- Agronomic: corn, soybeans
- Crop Production: biological inoculants, cover crops, foliar feeding, no-till, nutrient cycling, organic fertilizers
- Education and Training: demonstration, on-farm/ranch research
- Natural Resources/Environment: soil stabilization, carbon sequestration
- Pest Management: biological control, cultural control
- Production Systems: transitioning to organic
- Soil Management: green manures, organic matter, soil analysis, nutrient mineralization, soil microbiology, soil quality/health
- Sustainable Communities: analysis of personal/family life, sustainability measures
Many common annual and perennial weeds have developed a resistance to synthetic herbicides, particularly glyphosate, and the main ingredient in Roundup®. A common response to this dilemma among conventional and organic farmers is to increase tillage and/or apply different herbicides.
The problem with increased tillage is that it increases erosion, negatively affects soil structure, reduces water infiltration, increases compaction, reduces soil microbial diversity and is energy intensive. In addition, tillage stimulates weed seed germination and encourages the use of herbicides that could lead to herbicide resistant weeds. During the growing season farmers cultivate to eliminate weeds but in-row weeds remain that often compete aggressively with cash crop growth.
Cover crops, especially cereal rye, have been widely used and recommended for corn and soybean systems but there are concerns of N tie up and potential allelopathy to the cash crop. Cereal rye is often not ready to terminate mechanically within the optimum soybean planting window. Growing Degree Units (GDU's) are reduced when this occurs. As a result, weed pressure increases and soybean yields are often reduced.
We want to test a system that might overcome this obstacle. Leguminous cover crops, such as hairy vetch, have been recommended in corn systems to fix atmospheric N and thus reduce synthetic N inputs but its inconsistent winter hardiness is a challenge.
There is no one panacea or approach to manage weeds, add N, build soil, and/or improve crop productivity. However, there is need to develop innovative, practical, and environmentally friendly practices that can serve both conventional and organically managed production systems. Staying in line with sustainability, there is an urgent call for the development of weed control and nutrient cycling systems that are effective in reducing our carbon footprint, whether electing to farm organic no-till or conventionally.
Three main components to our proposed solution: (a) cover crops, (b) mechanical termination and (c) reduction of fertilizer needs.
We want to plant soybeans and corn into a standing or roller crimped stand of cereal rye or hairy vetch/ oats mix to determine if the cover crop(s), along with the use of an organic bio-soil enhancer, can (a) help outcompete weeds, (b) produce a healthier plant overall, (c) reduce N-input, (d) improve soil properties, and (e) increase crop yields. No other North Central SARE projects have explored this possibility.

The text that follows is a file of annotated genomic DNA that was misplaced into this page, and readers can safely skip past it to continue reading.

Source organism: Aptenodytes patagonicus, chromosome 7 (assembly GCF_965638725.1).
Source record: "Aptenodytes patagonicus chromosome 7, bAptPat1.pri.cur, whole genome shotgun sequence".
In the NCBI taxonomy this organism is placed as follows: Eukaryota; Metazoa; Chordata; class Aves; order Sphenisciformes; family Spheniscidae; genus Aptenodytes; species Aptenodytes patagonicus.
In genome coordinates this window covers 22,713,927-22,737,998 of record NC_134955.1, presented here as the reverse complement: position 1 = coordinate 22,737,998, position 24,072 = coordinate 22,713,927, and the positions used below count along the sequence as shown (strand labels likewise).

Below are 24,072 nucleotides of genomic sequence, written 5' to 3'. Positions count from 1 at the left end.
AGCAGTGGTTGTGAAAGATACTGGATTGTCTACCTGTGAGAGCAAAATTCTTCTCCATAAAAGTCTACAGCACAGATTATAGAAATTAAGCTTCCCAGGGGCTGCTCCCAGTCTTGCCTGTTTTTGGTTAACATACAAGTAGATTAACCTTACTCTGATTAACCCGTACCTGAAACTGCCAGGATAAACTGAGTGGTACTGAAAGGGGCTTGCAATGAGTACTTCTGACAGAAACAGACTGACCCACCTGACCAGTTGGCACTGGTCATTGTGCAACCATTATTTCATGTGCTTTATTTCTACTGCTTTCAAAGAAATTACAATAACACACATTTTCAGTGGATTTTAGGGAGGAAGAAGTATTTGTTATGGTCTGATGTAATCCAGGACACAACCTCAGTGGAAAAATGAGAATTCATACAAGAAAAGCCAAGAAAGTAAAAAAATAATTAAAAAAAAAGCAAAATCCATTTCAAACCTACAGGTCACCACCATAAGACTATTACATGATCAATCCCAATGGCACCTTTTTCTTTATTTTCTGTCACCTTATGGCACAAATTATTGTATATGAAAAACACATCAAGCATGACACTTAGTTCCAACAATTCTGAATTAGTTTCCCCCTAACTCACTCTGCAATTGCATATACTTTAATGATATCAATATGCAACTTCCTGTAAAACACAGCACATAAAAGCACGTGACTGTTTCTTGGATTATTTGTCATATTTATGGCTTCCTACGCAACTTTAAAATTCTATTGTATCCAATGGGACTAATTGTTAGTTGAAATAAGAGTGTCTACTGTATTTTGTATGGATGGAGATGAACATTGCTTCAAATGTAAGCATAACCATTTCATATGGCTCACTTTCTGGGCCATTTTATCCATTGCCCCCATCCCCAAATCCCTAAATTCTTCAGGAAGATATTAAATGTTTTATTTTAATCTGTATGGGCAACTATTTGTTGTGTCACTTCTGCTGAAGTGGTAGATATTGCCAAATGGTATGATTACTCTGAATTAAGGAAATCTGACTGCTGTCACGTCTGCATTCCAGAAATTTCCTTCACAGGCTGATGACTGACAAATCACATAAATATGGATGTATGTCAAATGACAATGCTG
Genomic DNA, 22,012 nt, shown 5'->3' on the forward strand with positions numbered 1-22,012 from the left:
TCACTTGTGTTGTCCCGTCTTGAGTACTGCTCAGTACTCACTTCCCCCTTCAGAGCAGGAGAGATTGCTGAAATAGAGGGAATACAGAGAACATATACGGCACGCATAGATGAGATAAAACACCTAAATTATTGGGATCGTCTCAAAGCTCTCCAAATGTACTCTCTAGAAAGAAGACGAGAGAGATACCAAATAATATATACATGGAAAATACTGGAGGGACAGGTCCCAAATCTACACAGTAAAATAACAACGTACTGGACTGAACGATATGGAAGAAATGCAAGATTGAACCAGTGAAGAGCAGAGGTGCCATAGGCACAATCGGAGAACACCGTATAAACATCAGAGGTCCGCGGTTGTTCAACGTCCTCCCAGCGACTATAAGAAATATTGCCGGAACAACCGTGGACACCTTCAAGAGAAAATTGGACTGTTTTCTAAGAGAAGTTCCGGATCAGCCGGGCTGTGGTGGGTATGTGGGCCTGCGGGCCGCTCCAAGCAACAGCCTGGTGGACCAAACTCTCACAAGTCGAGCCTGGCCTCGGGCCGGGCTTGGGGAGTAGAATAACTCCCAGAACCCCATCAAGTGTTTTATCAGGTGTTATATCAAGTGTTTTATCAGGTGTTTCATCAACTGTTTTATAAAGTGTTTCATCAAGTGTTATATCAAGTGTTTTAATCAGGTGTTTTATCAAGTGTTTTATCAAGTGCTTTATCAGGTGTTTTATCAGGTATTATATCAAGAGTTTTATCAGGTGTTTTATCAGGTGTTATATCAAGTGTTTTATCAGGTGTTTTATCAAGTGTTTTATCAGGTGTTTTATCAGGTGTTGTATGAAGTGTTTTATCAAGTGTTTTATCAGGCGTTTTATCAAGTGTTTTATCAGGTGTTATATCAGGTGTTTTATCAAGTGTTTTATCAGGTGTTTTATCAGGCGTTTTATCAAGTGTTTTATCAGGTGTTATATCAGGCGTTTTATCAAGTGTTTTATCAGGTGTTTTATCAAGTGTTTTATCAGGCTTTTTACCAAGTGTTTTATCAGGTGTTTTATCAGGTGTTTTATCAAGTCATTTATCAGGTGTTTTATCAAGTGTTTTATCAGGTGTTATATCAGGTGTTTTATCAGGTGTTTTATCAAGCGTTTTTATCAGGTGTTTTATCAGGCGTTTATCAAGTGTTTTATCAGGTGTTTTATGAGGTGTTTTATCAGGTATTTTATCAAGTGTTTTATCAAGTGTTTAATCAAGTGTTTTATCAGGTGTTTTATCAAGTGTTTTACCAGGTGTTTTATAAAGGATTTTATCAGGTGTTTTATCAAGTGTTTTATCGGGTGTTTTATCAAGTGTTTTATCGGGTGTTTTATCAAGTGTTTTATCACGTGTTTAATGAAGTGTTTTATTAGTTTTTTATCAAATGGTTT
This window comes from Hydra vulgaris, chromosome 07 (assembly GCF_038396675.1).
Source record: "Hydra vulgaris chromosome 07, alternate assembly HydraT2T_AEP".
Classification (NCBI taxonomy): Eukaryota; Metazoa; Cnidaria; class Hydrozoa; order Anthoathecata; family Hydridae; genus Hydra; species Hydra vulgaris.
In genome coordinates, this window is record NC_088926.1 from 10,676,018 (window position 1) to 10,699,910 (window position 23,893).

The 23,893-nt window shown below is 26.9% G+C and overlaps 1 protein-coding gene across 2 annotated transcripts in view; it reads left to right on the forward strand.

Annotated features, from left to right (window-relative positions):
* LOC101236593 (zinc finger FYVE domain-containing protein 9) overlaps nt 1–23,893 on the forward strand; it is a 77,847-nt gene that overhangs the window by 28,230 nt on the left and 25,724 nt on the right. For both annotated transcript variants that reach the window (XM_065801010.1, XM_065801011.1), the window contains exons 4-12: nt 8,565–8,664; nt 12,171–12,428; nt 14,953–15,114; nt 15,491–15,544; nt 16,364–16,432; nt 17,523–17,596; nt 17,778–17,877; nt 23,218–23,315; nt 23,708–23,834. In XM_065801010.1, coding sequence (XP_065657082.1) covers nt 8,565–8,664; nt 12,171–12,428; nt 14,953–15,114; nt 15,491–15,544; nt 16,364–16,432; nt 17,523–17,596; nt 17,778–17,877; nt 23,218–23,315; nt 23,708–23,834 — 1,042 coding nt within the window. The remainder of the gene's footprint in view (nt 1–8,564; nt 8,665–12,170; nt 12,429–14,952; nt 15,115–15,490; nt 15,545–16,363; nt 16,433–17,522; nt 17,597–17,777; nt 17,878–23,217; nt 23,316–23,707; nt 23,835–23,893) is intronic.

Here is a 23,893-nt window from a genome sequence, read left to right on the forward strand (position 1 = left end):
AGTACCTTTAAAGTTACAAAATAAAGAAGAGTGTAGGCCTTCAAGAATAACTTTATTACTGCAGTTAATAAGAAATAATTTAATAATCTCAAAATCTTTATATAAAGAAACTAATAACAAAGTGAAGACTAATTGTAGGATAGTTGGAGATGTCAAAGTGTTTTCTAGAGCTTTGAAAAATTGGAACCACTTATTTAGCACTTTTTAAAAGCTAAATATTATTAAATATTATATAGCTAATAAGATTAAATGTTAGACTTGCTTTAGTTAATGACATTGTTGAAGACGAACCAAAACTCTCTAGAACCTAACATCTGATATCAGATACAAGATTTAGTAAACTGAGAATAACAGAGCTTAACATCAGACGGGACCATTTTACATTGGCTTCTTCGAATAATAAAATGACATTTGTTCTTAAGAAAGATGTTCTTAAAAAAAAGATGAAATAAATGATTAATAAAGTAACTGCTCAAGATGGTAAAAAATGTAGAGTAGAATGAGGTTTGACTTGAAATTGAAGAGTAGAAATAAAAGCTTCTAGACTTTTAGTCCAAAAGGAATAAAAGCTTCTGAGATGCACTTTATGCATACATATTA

Experiment 1: Cover crops, tillage, roller crimper and organic bio-soil enhancer
The entire field at George Naylor’s farm has already been seeded into cereal rye. This experiment will be a split plot randomized complete block design with tillage (conventional or no-till) as the whole plot factor and an organic bio-soil enhancer (Sumagrow®) application (presence or absence) as the split plot. The entire field will be roller crimped and one-half will be tilled prior to planting.
Experiment 2: Cover crops, no-till, roller crimper, and organic bio-soil enhancer
The entire field at Billy Sammons’s farm has already been seeded into cereal rye. This experiment will be a randomized complete block design and test the organic bio-soil enhancer, (Sumagrow®), in stimulating soil biology and releasing soil nutrients for crop growth. The entire field will be roller crimped either just before planting or within 7 days of planting. Hairy vetch/oats will be the cover crop in year two on each farm.
Physical and biochemical diagnostic quantifiers will assess soil health changes on each respective field. We will also keep records of rye N mobilization, weed and pest suppression, biomass, root nodules, plant height, tap root depth and cash crop yields to measure/compare the effects of tillage and bio-soil enhancer application.
Project objectives from proposal:
- Develop sustainable roller crimped cover cropping systems for corn and soybean production and test their effects on cover crop winter hardiness, biomass, N mobilization, weed suppression and yields.
- Benefit the environment by exploring how to control weeds without disrupting the soil through tillage or spraying harmful herbicides.
- Enable farmers to improve time efficiency and profitability by using a system that requires fewer passes across-field.
- Share results at a town meeting, industry and academic conferences, field days, and online.